Title:

Current limitation in mercury vapour discharges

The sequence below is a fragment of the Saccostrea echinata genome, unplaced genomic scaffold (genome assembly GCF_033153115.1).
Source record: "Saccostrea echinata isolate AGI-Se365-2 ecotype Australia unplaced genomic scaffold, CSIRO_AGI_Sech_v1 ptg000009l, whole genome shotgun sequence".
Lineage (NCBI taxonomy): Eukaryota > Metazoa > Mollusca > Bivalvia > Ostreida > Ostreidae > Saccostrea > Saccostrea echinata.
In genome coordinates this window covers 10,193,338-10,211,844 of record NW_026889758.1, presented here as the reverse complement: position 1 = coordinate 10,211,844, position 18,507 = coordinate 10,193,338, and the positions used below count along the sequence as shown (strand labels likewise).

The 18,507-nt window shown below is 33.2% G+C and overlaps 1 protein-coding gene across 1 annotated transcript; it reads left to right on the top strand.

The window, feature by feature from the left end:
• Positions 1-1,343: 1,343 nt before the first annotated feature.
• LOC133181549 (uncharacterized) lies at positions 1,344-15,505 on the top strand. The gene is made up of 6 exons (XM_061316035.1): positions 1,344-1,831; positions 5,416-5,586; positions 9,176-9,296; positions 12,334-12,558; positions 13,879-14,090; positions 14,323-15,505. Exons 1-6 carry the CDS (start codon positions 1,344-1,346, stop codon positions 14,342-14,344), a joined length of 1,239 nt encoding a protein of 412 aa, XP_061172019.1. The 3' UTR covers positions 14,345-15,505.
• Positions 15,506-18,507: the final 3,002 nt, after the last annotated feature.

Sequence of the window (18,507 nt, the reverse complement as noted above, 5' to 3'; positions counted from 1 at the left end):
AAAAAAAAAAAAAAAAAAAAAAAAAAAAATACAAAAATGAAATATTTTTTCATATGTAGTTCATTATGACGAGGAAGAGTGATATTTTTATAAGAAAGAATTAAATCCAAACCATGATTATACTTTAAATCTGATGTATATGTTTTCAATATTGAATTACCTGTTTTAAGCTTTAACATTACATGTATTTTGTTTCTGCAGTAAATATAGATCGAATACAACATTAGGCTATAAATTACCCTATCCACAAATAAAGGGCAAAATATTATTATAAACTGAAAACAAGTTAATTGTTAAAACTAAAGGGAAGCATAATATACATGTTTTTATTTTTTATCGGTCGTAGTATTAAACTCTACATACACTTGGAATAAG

This thesis constitutes a study of the current limitation phenomenon of a low pressure arc discharge in mercury vapour. A new theory is presented which provides a theoretical relation between the D.C. current limit, I_{L} and the independent discharge parameters of gas density p and tube radius r_{0}. This theory is based on the fact that arc existence is impossible for values of the lumped parameter (pr) less than a critical value. If at I = 0, p = p0 , where p_{0} is such that (p_{0}r_{0}) is above the critical value, then by increasing the current to a sufficiently high level (i.e. to I = I_{L}) such a degree of neutral rarefaction is brought about (due to the high level of ionization) that the local p is lowered to the point where (pr ) is equal to the critical value. Similarly a lower current limit is found, for as I is decreased, the wall sheath grows, effectively reducing r to such a point that (pr) reaches the critical value. Arc existence is only possible between these two limits. The upper and lower limit converge at a certain finite pressure, and below this, no arc existence is possible whatsoever. Proper experimental testing of such a theory, derived from fundamental relations, requires very careful control of the physical variables, especially local neutral density. Accordingly a special discharge tube, 5 metres in length, was constructed and the experimental results obtained therefrom were found to be in excellent agreement with the new theory. Theoretical predictions of the radial variation of neutral density for all values of I, were confirmed by experimental measurements of density using the absorption of resonance radiation. The case of constricted positive column geometry is considered, where a double sheath is formed at the diameter change. It is argued that if the double sheath is followed by a long uniform column, then the current limit I_{L}, will be that of the smaller diameter tube, even though severe neutral depletion occurs near the double sheath. Experimental evidence is presented in confirmation of this prediction. Other aspects of the current limit theory are confirmed by Langmuir probe measurements and by heavy particle wall flux measurements using ionization gauges. These latter measurements also shed further light on the unresolved phenomenon of currentsustained pressure effects in the positive column. In the positive column at high currents, the neutral velocity distribution is found to be no longer Maxwellian (due to selective ionization of fast particles and of those with long flight paths) which leads to the unusual case of a nonGaussian radiation absorption profile, although the only broadening influence is that due to the Doppler effect. The resultant profiles are computed and experimental results are presented which substantiate the calculations. The possibility of Hg sputtering by Hg ion bombardment of liquid Hg surfaces on the positive column walls is considered and a possible application to Hg valve technology is suggested. Measurements of metastable particle densities are presented and related calculations indicate the role of cumulative ionization in low pressure discharges. The Bohm sheath criterion for ions is generalized to include a number of complications, including that of oblique ion motion relative to the sheath edge. The plasmasheath boundary is found to be mathematically equivalent to the Mach surface of fluid flow.